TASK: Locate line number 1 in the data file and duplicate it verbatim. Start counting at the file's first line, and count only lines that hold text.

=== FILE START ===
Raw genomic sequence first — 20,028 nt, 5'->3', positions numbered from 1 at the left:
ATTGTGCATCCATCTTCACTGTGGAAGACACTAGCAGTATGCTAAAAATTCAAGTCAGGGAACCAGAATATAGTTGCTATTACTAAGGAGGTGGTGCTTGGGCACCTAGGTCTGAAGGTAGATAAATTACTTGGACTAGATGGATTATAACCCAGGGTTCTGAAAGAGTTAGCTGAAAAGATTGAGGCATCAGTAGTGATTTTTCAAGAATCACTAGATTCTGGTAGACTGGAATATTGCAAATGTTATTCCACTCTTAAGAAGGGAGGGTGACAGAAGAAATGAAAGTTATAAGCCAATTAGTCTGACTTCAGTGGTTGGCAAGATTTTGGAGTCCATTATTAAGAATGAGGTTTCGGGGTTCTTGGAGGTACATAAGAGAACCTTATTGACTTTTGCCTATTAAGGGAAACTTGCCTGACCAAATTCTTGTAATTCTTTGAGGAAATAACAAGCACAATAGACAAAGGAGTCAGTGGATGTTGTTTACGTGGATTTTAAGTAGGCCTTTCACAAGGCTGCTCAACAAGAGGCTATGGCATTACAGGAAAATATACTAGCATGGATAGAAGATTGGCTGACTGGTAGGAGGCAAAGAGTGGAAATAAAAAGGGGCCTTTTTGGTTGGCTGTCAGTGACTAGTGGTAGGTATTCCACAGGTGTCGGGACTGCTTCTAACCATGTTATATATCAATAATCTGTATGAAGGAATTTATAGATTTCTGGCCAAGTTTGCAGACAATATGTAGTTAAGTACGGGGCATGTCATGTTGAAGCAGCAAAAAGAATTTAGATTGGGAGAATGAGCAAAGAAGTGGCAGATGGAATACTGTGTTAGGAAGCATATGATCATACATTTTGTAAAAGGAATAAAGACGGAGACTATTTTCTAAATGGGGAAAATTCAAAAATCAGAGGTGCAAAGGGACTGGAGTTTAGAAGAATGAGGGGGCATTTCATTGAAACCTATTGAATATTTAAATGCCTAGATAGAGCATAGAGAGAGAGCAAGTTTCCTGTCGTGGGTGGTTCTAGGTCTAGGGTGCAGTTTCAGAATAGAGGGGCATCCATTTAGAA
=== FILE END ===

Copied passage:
Raw genomic sequence first — 20,028 nt, 5'->3', positions numbered from 1 at the left: